if you are not "tech-savvy" I recommend leaving RAID for another time, not right now. While RAID can be wonderful, if it is not set up correctly, you can lose everything instantly if a ransomware hits, if one of two HDs, if one or more HDs of multiple hard-drive RAID goes bad, you must know immediately how to correctly fix the problem - or you lose everything. When it works, RAID works great! If it develops a problem, one better know how to fix or else. Last thing, Lady Fitzgerald said it best: RAID is not a backup. I add: RAID is a perfect replication process, it is not a backup ('cause it is online 24/7-365). [Disclosure: the only thing I know about RAID -- it kills bugs dead!]
First of all, you do not necessarily need to be tech savvy to setup and use RAID...depending on what route you take. Yes, setting up software RAID might be on the more complex side. Hardware raid can also involve some work in certain cases, but you can also get RAID 1 hardware based drive enclosures that are very easy to setup. I have a RAID 1 hardware enclosure that was purely a matter of installing the drives and hooking up the enclosure to the computer. That is it. No more hard than getting a single drive enclosure and installing a drive and hooking it up other than I just had to install a second drive. So, it really depends on what path you go.
Second, I would disagree that RAID is not a backup. I would agree that some "flavors" of RAID are not backup. For example, RAID 0 is definitely not a backup in any way nor is it a replication process. RAID 1, OTOH, is effectively a backup in my opinion. After all, RAID 1 is a "replication process" as you said and technically a backup is at it root a "replication process". After all, a backup is effectively just a replication of your files. The key is that RAID 1 is a backup method that will not protect against all potential forms of data loss. But, then I would argue that RAID 1 is not that much different than having an external drive constantly attached to your computer that then has daily, scheduled backups run to that external drive. Both of those approaches (RAID 1 and constantly connected external hard drive) will not protect against something like ransomware as the files on the constantly connected external hard drive could be encrypted by ransomware just as easily as the mirror drive in a RAID 1 array. Yet, "backup purists" would consider one a backup and the other not. I kind of say BS.
To me, any method that duplicates data as a protection method against some type of potential data loss is a backup method. To me, this includes RAID array options that include some form of redundancy (i.e. allow for a drive to die and not lose data). Yes, this only really protects against a drive dying, but it is better than nothing and just as good as a constantly connected external backup drive for the most part (there are differences as a RAID 1 "duplication" is instantaneous, while a constantly connected external drive will not be "updated" until the scheduled run of the backup, so even if that backup is some sort of sync process, you have time before some file deletion or corrupted file gets synced...and if not a sync process but rather an image or similar, then it is dramatically different that how RAID 1 "backs up"). I personally use various RAID options as a first line backup. I also do other "backup purist" approaches as additional backup layers as well to help protection against other possible ways of losing data (i.e. accidental deletion, malware, natural disasters, etc).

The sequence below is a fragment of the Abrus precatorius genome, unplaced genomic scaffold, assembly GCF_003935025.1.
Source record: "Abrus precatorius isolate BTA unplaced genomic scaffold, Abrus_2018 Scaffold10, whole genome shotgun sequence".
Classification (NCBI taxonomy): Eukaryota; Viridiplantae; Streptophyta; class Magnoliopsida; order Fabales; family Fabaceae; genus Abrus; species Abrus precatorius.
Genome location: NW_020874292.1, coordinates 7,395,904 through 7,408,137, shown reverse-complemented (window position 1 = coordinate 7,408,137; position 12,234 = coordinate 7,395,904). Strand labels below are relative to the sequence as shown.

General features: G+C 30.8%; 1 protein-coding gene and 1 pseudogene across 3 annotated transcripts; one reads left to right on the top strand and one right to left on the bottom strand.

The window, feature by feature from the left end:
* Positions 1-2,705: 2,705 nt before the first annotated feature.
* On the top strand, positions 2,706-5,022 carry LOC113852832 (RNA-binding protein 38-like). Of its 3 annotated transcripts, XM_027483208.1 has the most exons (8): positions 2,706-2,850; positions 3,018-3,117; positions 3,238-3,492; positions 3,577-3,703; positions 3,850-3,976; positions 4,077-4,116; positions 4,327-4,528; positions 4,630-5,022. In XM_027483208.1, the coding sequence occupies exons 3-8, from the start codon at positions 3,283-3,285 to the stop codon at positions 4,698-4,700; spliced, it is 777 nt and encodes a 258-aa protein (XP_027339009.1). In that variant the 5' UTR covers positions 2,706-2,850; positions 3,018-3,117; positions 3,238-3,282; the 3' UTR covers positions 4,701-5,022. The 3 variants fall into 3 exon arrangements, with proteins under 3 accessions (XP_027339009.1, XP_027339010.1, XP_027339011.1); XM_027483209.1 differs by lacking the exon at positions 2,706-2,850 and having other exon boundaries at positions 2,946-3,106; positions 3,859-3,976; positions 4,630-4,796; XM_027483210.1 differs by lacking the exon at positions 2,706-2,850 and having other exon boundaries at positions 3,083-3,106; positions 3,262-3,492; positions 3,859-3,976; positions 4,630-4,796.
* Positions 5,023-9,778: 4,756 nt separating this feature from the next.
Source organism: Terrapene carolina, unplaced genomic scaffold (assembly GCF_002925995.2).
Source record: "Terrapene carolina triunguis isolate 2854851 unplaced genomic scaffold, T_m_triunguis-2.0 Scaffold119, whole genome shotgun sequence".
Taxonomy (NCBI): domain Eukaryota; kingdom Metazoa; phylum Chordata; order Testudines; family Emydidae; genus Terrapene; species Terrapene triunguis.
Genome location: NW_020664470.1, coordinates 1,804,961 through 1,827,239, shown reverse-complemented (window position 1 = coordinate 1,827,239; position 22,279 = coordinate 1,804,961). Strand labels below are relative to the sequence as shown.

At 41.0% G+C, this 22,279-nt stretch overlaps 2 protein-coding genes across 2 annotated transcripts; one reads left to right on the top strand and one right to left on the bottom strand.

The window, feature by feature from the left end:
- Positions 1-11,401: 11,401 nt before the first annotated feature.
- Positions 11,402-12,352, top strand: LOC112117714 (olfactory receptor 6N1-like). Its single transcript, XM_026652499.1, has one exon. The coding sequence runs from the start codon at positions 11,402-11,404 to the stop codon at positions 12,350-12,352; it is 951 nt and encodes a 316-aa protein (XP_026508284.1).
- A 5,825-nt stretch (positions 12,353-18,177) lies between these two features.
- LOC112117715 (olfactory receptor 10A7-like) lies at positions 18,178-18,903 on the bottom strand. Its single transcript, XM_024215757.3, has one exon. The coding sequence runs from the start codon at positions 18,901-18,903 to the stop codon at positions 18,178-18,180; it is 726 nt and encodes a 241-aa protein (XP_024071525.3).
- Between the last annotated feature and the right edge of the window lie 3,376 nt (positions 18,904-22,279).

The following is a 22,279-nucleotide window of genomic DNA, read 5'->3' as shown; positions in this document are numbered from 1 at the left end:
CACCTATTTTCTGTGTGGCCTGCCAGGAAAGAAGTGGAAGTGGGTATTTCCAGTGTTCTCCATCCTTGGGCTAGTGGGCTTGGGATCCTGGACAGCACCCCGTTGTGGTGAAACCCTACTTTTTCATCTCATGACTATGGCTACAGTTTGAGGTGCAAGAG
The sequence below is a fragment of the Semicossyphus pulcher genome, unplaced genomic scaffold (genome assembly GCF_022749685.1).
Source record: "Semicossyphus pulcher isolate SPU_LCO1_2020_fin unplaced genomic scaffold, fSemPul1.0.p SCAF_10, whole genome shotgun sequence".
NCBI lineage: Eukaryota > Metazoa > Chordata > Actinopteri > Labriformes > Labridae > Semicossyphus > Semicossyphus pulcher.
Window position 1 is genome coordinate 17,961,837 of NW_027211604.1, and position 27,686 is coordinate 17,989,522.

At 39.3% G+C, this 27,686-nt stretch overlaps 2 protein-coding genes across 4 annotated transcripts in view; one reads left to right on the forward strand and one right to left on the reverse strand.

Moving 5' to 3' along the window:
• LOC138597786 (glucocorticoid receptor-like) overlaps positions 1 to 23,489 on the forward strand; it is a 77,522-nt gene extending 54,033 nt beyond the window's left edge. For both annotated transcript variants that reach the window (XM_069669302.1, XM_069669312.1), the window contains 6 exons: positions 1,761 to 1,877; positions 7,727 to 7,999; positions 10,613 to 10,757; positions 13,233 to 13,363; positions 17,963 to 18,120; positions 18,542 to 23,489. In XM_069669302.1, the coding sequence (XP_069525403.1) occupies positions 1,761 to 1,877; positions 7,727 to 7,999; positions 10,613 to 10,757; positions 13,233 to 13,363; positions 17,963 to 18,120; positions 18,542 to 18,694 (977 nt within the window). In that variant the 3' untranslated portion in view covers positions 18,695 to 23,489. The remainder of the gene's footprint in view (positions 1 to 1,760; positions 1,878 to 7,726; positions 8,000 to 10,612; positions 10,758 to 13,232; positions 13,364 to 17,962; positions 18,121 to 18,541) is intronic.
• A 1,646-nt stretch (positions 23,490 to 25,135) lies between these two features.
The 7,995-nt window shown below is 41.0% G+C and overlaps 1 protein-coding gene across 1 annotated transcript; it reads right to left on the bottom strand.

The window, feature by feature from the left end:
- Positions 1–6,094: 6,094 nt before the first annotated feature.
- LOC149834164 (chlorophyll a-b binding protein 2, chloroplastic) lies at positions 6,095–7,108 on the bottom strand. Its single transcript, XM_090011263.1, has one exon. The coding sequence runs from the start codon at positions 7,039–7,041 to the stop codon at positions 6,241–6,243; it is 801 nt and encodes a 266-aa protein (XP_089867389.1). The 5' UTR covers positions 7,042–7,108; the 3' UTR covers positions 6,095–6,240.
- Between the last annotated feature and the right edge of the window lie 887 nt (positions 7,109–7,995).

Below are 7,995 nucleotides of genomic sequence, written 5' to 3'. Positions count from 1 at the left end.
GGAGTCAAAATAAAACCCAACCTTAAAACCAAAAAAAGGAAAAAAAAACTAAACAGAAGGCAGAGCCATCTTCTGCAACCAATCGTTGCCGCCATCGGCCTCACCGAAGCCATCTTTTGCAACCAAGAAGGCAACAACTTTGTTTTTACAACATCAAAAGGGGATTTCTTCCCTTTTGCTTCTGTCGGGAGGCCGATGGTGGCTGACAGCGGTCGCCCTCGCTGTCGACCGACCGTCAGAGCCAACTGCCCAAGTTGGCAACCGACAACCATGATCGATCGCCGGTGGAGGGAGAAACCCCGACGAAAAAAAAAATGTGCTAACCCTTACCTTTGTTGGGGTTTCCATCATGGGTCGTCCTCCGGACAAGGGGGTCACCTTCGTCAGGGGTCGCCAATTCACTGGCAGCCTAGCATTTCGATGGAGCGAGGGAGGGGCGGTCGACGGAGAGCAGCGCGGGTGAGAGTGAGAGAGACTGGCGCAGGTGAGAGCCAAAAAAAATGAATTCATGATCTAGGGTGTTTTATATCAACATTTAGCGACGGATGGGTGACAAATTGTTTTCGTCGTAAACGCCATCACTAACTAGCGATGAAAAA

The key is first to have some sort of backup. While "backup purists" don't consider RAID 1 as backup, it is way better than nothing. To me, it is better to have something rather than nothing. While there are better "only" options that RAID 1, I would rather someone have RAID 1 than nothing at all. And considering that "effort level" is typically a reason why people do not backup, using a hardware based RAID 1 enclosure that is super easy to setup and requires effectively no effort to maintain, it is a good option for those who do not want to expend any effort for backups to still have something. So, while I might prefer they do a more "backup purist" type option, I will not discourage someone from using RAID 1 if they currently do not have any backup system at all.
The second key is to know what your backup method's strengths and weaknesses are. Then you can decided if those weaknesses are such that you decide it is not a good backup method for you and you should switch to something else or if maybe is OK as a first layer but you need to add additional layers to your backup scheme. In my case, I know what the weakness of the various redundant RAID options I use are, so I add additional backup layers beyond any RAID option I use. But, all backup methods have a weakness. This is why the 3-2-1 approach tends to suggest different media and at least one off site backup...it "knows" that a single backup layer will have weaknesses, so it adds layers.
In the end, lots of people have their own biases about how to backup. For example, some people dismiss using optical discs as a backup method these days. Yes, it is more work, slow, and optical media can be potentially unreliable at times, but then it is better than nothing. My personal attitude is that I try not to let my personal biases shut down someone such that they then might not backup at all. Better that person backup to optical discs than not backup at all. For example, I personally do not like online backup services, but they work well for other people. So, I don't let my dislike of online backup services lead me to tell others not to use them. That is a decision that they need to make themselves (I might offer why I don't like them so that they can factor that into their decision if they want) and if it works for them, then great. In the end, what works for me might not work for someone else. And what works for someone else, might not work for me.